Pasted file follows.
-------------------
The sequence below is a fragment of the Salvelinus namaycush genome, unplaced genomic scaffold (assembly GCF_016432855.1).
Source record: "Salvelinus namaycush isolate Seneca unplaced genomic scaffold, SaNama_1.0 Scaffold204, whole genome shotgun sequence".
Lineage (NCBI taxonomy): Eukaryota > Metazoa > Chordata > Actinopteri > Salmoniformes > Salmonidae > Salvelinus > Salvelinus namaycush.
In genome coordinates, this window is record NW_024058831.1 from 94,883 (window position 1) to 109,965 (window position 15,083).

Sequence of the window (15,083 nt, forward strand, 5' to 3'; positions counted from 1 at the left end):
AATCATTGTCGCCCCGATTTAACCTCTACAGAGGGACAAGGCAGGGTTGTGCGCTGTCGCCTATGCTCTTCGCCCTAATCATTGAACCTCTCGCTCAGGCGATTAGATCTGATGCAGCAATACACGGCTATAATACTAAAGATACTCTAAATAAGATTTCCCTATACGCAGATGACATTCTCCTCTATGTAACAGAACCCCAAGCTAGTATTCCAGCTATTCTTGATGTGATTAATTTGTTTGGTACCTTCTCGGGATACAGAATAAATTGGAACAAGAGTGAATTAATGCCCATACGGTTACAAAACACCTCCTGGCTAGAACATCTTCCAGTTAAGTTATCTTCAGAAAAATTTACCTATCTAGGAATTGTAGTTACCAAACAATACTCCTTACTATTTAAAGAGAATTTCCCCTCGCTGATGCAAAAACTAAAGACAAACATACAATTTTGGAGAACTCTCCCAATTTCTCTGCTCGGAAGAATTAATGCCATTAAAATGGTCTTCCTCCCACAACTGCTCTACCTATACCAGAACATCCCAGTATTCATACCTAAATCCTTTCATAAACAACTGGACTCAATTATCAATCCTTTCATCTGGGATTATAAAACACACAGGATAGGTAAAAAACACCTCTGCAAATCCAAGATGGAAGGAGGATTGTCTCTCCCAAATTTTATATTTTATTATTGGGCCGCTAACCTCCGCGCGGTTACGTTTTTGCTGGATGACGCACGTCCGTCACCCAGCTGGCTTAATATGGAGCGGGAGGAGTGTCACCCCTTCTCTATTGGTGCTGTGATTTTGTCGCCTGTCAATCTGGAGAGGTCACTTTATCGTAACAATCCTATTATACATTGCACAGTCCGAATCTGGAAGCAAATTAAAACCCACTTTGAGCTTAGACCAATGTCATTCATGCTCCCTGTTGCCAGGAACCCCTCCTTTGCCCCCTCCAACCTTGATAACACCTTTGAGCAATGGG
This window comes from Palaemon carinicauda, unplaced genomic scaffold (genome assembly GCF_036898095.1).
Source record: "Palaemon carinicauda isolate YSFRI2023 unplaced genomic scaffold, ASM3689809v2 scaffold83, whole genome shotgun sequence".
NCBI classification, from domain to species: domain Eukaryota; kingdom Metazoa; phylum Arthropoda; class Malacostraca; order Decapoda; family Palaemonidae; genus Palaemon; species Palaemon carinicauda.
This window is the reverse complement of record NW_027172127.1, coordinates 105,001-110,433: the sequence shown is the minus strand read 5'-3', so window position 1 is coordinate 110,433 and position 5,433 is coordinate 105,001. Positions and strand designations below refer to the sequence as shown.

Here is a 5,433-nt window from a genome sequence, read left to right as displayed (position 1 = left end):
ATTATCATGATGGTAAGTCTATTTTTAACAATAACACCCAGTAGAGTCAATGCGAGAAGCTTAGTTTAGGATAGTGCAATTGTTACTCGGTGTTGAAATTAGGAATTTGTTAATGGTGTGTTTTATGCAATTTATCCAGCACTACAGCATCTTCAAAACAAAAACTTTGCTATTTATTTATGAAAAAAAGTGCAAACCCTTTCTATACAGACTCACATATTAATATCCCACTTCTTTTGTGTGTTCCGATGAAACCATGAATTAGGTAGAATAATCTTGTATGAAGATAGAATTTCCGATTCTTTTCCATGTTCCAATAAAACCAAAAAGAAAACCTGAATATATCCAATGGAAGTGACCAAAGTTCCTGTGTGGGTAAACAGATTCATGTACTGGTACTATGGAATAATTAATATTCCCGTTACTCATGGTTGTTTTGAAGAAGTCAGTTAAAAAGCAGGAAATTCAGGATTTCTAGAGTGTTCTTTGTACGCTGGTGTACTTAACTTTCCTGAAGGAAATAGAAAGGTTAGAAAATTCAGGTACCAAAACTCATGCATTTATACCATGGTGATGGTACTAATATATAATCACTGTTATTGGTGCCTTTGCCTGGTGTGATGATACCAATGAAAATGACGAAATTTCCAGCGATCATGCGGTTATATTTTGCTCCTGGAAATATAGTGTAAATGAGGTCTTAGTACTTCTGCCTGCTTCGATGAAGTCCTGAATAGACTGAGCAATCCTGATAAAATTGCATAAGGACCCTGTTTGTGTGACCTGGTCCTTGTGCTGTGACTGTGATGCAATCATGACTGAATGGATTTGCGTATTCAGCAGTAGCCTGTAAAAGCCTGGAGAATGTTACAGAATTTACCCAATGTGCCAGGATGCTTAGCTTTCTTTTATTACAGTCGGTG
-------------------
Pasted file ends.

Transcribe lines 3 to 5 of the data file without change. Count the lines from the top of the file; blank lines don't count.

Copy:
Lineage (NCBI taxonomy): Eukaryota > Metazoa > Chordata > Actinopteri > Salmoniformes > Salmonidae > Salvelinus > Salvelinus namaycush.
In genome coordinates, this window is record NW_024058831.1 from 94,883 (window position 1) to 109,965 (window position 15,083).

Sequence of the window (15,083 nt, forward strand, 5' to 3'; positions counted from 1 at the left end):